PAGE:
Origins Available: English
The Carray surname is thought to be derived from the manor of Carrey, near Lisieux, Normandy
. Some instances of this name come from Welsh
and Cornish origins and are variations of the name Carew. Most of the Irish variations of this name are Anglicized forms of the Gaelic O Ciardha.
Early Origins of the Carray family
The surname Carray was first found in Somerset
, at Castle Cary, a market town and civil parish in south Somerset
. The place dates back to at least the Domesday Book
where it was listed as Cari CITATION[CLOSE]
Williams, Dr Ann. And G.H. Martin, Eds., Domesday Book A Complete Translation. London: Penguin, 1992. Print. (ISBN 0-141-00523-8)
and later in 1237, the place was recorded as Castelkary. It is generally believed that the castle was built by Walter of Douai (c.1046-1107), a Norman knight. The place was named after the River Cary. CITATION[CLOSE]
Mills, A.D., Dictionary of English Place-Names. Oxford: Oxford University Press, 1991. Print. (ISBN 0-19-869156-4)
"Castle Cary probably derived its name from an ancient castle originally belonging to a lord of the name of Carey, which was defended against King Stephen by its owner, Lord Lovell, one of whose descendants having embraced the cause of the deposed monarch, Richard II., it became forfeited to the crown. " CITATION[CLOSE]
Lewis, Samuel, A Topographical Dictionary of England. Institute of Historical Research, 1848, Print.
Also in early days, the family was found at Leppington in the East Riding of Yorkshire. "The Carey family formerly possessed a castellated mansion here, and a member of it was created Baron Carey, of Leppington, in 1622, but the title became extinct about the period of the Restoration. " CITATION[CLOSE]
Lewis, Samuel, A Topographical Dictionary of England. Institute of Historical Research, 1848, Print. Other early records were found in Guernsey.
Early History of the Carray family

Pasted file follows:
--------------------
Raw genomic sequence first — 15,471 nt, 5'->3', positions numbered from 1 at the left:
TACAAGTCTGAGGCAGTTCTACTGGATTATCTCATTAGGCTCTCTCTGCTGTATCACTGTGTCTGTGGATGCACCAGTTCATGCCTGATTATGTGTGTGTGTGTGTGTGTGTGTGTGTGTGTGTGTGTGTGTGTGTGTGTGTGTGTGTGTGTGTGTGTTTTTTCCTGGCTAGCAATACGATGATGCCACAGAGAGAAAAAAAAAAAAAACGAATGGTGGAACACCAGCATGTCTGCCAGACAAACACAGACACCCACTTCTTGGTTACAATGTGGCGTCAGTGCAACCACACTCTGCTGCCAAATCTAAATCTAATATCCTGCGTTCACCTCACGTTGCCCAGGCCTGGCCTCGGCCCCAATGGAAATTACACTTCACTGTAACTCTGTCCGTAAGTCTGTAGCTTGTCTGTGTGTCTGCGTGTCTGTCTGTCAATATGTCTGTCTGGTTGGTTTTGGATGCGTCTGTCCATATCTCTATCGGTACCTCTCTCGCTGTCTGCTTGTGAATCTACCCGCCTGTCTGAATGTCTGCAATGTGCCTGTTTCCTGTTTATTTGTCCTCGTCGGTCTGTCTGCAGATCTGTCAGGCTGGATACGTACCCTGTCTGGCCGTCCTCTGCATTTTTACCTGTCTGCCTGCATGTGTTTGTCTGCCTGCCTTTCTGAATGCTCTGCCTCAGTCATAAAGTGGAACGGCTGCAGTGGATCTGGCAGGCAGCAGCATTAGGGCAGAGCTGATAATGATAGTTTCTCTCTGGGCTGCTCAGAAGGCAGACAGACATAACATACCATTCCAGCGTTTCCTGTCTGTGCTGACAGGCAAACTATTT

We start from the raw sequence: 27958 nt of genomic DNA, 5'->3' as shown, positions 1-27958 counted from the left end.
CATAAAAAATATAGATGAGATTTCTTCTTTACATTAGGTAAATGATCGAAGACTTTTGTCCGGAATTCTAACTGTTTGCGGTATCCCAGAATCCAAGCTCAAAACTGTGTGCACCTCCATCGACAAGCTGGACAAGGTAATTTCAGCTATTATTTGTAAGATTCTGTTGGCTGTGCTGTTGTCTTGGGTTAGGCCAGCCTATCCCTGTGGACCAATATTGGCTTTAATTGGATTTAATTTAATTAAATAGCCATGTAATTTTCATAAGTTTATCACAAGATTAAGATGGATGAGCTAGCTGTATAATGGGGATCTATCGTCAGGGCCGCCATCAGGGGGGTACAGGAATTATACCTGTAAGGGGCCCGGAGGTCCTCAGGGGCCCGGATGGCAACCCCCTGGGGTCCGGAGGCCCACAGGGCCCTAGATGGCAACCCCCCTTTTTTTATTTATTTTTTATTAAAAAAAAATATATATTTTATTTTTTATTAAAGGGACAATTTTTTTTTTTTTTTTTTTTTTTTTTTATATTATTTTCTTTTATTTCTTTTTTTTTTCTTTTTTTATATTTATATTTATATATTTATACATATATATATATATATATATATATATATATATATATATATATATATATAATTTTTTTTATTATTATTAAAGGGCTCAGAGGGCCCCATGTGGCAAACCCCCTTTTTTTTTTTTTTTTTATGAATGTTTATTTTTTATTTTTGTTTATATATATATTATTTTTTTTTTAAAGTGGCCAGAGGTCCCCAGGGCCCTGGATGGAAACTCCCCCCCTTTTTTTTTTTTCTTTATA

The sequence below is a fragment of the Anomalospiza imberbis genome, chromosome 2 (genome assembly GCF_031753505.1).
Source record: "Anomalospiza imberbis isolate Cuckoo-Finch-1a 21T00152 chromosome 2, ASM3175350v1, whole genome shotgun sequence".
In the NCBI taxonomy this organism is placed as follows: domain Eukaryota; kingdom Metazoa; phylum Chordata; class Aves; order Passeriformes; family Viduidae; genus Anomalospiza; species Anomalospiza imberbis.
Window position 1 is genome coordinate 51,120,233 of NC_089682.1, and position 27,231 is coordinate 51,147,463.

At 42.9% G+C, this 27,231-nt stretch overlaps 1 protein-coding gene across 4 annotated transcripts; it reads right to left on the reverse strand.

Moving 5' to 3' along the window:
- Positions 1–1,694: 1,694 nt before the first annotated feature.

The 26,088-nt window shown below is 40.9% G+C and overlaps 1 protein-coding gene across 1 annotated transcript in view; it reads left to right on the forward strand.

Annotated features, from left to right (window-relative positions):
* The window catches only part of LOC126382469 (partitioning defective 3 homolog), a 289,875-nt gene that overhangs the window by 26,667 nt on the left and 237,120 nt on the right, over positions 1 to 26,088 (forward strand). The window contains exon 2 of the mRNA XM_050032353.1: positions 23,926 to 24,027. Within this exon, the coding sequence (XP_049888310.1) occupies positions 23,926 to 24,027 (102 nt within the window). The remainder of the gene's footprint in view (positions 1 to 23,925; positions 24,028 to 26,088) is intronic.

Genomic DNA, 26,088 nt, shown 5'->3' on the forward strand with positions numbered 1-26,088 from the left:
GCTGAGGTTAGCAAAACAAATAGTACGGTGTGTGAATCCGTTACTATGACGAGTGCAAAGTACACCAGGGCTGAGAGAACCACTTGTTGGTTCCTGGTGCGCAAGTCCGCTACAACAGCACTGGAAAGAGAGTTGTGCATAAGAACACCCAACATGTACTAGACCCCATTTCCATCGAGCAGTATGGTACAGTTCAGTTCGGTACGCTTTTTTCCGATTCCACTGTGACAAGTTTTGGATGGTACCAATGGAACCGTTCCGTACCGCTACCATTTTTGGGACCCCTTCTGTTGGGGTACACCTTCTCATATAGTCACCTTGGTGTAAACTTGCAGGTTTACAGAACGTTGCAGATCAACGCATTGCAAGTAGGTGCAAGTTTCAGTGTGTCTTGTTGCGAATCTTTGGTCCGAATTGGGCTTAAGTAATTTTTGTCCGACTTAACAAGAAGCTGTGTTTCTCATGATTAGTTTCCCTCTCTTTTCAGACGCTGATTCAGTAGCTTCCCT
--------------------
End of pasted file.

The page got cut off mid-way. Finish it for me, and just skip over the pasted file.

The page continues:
This web page shows only a small excerpt of our Carray research.Another 185 words (13 lines of text) covering the years 1205, 1242, 1348, 1645, 1662, 1393, 1288, 1524, 1596, 1575, 1633, 1622, 1629, 1580, 1666, 1608, 1677, 1610, 1643, 1615, 1688, 1624, 1658, 1634, 1663, 1659, 1663, 1656, 1694, 1681, 1689, 1693, 1694 and are included under the topic Early Carray History in all our PDF Extended History products and printed products wherever possible.
Carray Spelling Variations
in names were a common occurrence in the eras before English spelling was standardized a few hundred
years ago. In the Middle Ages, even the literate regularly changed the spellings of their names as the English language incorporated elements of French, Latin, and other European languages. Many variations of the name Carray have been found, including Carey, Carrie, Carrey, Cary and others.
Early Notables of the Carray family (pre 1700)
Outstanding amongst the family at this time was Carey, Baily of Guernsey; Henry Carey (circa 1524-1596), 1st Baron
Hunsdon, an English army officer, diplomat, and politician, and a nephew of Anne Boleyn; Henry Carey, 1st Viscount Falkland (c.
1575-1633), an English landowner and politician, Lord Deputy of Ireland
(1622-1629); Henry Carey... Another 117 words (8 lines of text) are included under the topic Early Carray Notables in all our PDF Extended History products and printed products wherever possible.
Migration of the Carray family to Ireland
Some of the Carray family moved to Ireland
, but this topic is not covered in this excerpt.Another 183 words (13 lines of text) about their life in Ireland is included in all our PDF Extended History products and printed products wherever possible.
Migration of the Carray family to the New World and Oceana
For many English families, the social climate in England
was oppressive and lacked opportunity for change. For such families, the shores of Ireland
, and the New World beckoned. They left their homeland at great expense in ships that were overcrowded and full of disease. Many arrived after the long voyage sick, starving, and without a penny. But even those were greeted with greater opportunity than they could have experienced back home. Numerous English settlers who arrived in the United States and Canada at this time went on to make important contributions to the developing cultures of those countries. Many of those families went on to make significant contributions to the rapidly developing colonies in which they settled. Early North American records indicate many people bearing the name Carray were among those contributors: James Cary, who came to Charlestown, MA in 1639; Miles Cary, who arrived in Virginia, from Bristol in 1645, and served as Burgess from 1660-1665; Christopher Cary, a servant sent from Bristol to Virginia in 1665.